Whether it’s fine French wines or molecular mixology, Hong Kong is no stranger when it comes to picking up on the latest nightlife trends — the newest being bars with extensive, specialist menus comprised entirely of gin.
While having boasted quality gins on its bar shelves since at least 2010 — Ungava and No. 3 London Dry Gin among them — gin is at the city’s forefront this year. Following the Ungava Cocktail Challenge in November, where some of the city’s top mixologists were pit against each other at Forbes Travel Guide Five-Star The Peninsula Hong Kong’s elegant bar Felix, a number of quality gin bars opened around town.
Il Milione, a bar and restaurant focusing on cuisine from the Umbria region in Italy, prominently features gin on its cocktail menu alongside Italian liquors like Campari. Its range of gins and tonics paired with herbs and garnishes from kaffir lime leaves (the No. 209 cocktail) to basil (the Citadelle Reserve) to rose petals (the Martin Millers) make for simple yet sophisticated tipples. The establishment, which officially opened in early April, also offers special vermouth and gin classes every Saturday afternoon (with a tasting and small bites) for the truly discerning connoisseur.
As its name would suggest, Origin is all about the juniper-based liquor. Opened in April, the bar is a new project by mixologist Antonio Lai, who is also behind innovative mixology bar Quinary and author of recipe book Addicted to Multisensory Mixology. Lai’s mixologist background is evident in Origin’s menu, which mixes gin with daring ingredients such as rhubarb (in the appropriately named Rhubarb Rhubarb), ginger (in the Dark & Stormy with ginger beer, lime and Gosling rum) and elderflower (in the Spring Collins) along with the more classic egg white, lemon and soda (in the Clover Club). Interestingly, Lai explains, “Gin has always been famous in the West, but not as popular in Hong Kong. Juniper berries are the key ingredient in gin and don’t seem to be widely accepted in Asia.”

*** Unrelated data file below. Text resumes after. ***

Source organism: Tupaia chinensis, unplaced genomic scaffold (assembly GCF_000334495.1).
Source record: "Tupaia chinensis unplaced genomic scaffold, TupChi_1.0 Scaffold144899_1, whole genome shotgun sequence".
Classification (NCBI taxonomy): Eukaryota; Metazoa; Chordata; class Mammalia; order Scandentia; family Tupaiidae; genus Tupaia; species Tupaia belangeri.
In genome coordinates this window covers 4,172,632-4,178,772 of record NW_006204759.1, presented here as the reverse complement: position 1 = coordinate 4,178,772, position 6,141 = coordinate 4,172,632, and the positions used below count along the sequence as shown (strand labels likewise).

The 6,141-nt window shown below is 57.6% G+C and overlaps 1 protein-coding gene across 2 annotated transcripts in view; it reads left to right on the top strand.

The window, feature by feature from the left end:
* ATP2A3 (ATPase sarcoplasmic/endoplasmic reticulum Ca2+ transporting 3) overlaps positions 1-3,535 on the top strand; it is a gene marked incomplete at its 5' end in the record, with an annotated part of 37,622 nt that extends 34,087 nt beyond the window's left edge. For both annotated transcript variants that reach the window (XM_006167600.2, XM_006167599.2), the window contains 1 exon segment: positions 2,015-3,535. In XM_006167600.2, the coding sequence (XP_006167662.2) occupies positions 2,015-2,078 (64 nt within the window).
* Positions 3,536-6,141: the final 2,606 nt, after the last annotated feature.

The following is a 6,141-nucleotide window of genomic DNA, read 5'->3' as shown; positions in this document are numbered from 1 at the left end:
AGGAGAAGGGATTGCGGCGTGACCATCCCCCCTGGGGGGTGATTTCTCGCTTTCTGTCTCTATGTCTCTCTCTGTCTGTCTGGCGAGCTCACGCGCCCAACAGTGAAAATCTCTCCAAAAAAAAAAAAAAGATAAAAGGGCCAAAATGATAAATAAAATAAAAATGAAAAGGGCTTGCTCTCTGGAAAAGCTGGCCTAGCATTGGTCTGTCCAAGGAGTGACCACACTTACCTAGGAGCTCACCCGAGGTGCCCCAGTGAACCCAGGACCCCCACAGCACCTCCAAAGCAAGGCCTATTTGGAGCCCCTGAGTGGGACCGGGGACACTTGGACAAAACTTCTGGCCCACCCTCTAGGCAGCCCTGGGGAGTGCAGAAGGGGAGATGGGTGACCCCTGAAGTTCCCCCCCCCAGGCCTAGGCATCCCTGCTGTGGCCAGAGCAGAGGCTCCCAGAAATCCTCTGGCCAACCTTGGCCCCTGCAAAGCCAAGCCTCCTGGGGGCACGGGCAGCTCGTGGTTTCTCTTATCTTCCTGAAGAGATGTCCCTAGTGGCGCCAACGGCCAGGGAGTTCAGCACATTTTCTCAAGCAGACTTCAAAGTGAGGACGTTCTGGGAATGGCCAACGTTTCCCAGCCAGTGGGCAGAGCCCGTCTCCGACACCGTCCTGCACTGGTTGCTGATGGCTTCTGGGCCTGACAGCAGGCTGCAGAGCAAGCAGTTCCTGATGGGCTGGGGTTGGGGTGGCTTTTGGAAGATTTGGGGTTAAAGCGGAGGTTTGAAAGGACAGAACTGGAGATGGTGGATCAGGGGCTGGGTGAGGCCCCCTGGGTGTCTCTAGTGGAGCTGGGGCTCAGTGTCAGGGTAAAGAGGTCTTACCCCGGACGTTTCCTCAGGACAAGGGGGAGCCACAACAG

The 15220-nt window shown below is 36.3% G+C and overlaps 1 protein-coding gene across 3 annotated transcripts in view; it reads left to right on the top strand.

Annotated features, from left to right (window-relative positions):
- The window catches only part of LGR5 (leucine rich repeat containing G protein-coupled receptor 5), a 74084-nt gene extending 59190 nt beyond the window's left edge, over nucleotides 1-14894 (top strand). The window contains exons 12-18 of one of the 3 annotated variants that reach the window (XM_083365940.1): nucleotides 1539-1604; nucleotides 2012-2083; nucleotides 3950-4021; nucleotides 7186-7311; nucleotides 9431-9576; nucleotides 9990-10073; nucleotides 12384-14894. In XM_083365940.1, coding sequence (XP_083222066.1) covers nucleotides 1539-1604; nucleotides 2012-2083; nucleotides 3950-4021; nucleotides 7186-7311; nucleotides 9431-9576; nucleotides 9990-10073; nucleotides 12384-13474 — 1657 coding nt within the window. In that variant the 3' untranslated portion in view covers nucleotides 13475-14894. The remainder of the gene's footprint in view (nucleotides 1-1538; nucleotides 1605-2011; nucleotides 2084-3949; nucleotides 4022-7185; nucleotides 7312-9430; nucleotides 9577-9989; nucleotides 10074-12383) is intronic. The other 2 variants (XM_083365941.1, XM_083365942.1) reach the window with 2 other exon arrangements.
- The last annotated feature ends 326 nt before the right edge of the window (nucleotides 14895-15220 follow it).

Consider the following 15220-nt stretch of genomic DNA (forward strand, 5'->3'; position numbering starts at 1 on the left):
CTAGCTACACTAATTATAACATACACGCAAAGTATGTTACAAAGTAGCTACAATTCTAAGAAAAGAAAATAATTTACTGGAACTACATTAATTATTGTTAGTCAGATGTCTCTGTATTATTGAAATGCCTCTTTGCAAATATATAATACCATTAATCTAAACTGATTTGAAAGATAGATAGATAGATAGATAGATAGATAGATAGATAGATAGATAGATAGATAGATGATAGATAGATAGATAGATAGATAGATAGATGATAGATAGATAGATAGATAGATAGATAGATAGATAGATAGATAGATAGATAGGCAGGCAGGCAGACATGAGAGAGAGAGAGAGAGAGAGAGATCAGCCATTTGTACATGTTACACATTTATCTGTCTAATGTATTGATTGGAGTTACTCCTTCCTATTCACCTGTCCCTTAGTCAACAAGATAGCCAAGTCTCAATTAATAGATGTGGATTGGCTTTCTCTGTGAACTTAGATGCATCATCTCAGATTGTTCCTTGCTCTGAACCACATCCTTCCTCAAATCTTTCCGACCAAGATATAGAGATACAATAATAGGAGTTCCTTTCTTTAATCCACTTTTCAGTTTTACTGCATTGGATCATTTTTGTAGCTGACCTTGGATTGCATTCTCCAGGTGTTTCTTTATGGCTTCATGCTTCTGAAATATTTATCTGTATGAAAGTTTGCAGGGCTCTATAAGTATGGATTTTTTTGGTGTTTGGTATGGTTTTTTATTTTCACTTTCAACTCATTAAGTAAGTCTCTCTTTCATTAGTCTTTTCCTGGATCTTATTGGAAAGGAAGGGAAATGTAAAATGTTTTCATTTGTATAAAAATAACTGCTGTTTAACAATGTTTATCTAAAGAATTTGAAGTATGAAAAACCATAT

Lai decided to open a gin bar despite gin’s apparent lack of popularity in Asia because, as he says, “One can follow the trend, or create it, and I choose to create it.” Considering the flurry of openings in the last three months alone, Hong Kong residents and visitors can probably bank on seeing a lot more gin.
Last but not least is G&T Cocktail Bar, which also opened in April. Boasting 80 brands of gin from seven different countries, a few of G&T’s highlights are the
Monkey 47, which combines a German gin with Fever-Tree tonic (and comes highly recommended by Lai), and the G & Tea, which pairs gin with oolong tea in a chilled teapot for two.
Photos courtesy of Ori-gin and Ill Milione